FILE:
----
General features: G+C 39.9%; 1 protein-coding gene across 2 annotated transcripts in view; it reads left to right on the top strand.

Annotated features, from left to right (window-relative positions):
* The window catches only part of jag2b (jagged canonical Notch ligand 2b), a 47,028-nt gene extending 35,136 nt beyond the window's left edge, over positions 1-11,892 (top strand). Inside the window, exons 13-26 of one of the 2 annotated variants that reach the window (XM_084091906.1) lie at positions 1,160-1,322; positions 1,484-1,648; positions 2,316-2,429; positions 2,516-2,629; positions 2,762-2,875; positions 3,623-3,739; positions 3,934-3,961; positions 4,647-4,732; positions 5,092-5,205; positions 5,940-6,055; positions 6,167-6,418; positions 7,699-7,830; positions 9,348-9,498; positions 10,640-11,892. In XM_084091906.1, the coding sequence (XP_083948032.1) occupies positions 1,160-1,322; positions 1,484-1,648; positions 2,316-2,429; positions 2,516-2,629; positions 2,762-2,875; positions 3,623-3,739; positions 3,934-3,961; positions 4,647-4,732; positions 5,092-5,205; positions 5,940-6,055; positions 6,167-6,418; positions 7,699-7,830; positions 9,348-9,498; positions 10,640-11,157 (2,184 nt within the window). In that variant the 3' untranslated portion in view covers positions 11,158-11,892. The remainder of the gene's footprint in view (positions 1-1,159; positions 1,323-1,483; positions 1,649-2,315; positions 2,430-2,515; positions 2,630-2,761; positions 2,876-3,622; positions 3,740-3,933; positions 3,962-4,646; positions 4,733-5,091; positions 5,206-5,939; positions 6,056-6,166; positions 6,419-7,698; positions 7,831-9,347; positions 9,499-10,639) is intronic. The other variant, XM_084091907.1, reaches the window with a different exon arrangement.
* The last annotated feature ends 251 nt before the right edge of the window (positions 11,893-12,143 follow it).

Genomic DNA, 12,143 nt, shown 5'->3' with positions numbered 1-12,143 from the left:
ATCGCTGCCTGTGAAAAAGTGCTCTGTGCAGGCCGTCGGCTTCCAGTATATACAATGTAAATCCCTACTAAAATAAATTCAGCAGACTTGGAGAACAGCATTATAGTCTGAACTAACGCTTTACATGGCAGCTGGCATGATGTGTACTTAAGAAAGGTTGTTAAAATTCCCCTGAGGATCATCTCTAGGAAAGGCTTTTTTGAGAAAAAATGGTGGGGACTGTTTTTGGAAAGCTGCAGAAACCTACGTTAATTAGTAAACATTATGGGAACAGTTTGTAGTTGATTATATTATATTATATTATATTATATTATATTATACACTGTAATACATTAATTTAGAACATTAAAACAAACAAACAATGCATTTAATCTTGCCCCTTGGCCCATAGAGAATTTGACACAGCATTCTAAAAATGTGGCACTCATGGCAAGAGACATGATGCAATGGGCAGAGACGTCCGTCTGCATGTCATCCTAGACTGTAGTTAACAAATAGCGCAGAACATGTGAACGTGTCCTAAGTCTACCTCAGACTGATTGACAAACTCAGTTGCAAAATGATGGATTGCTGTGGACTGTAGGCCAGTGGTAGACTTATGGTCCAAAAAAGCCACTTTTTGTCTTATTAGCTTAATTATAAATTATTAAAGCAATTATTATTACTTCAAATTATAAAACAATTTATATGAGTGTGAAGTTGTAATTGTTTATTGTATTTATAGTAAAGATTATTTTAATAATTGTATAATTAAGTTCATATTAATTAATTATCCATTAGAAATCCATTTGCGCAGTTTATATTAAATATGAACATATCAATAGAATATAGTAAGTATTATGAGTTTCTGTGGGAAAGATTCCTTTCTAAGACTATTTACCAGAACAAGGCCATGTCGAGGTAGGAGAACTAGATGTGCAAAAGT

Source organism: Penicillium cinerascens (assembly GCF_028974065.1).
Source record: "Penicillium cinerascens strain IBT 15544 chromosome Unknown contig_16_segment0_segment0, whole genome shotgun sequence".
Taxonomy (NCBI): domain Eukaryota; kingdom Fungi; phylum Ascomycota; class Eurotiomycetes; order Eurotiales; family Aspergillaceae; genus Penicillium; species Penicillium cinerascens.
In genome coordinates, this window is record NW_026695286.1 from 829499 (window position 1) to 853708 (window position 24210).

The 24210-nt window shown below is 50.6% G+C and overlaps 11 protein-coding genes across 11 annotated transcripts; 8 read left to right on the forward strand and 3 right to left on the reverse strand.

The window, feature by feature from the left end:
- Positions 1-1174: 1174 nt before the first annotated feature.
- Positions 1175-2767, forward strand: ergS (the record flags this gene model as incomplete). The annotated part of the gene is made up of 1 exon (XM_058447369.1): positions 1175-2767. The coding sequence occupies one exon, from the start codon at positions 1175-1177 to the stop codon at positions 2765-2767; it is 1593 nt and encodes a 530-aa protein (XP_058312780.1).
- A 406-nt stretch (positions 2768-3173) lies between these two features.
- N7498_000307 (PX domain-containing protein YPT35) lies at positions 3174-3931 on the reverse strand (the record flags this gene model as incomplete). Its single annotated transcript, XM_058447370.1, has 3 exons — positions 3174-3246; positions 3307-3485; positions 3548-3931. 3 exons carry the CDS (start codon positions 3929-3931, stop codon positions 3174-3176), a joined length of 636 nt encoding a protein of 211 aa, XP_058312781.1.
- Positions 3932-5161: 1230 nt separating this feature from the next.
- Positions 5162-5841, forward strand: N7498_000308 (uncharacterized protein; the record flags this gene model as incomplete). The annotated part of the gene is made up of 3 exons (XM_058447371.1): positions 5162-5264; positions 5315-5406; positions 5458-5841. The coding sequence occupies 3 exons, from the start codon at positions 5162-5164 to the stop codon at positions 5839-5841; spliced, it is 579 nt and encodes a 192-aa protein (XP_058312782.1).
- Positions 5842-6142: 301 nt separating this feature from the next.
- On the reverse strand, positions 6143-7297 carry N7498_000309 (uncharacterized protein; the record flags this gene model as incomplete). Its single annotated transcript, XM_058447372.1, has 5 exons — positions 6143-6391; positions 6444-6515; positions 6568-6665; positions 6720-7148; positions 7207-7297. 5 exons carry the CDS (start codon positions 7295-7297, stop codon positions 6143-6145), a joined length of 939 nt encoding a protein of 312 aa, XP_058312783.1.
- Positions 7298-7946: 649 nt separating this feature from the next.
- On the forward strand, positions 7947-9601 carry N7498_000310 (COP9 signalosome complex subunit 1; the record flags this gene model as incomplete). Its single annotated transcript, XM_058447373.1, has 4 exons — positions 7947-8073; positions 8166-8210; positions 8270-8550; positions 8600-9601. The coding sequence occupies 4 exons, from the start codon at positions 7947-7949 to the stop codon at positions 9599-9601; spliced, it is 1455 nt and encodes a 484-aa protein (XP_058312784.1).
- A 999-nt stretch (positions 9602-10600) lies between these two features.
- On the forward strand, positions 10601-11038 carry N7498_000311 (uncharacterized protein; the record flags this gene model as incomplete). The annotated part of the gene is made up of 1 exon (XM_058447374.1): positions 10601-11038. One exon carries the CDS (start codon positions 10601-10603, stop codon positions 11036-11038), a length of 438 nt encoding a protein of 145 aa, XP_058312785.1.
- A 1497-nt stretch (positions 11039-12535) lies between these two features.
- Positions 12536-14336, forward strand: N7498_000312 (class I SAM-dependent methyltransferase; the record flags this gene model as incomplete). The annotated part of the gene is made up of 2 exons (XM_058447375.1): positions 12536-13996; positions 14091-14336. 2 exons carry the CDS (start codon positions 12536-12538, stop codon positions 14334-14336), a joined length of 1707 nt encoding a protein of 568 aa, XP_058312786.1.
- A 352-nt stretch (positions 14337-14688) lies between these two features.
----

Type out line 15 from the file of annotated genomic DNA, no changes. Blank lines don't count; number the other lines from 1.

- A 406-nt stretch (positions 2768-3173) lies between these two features.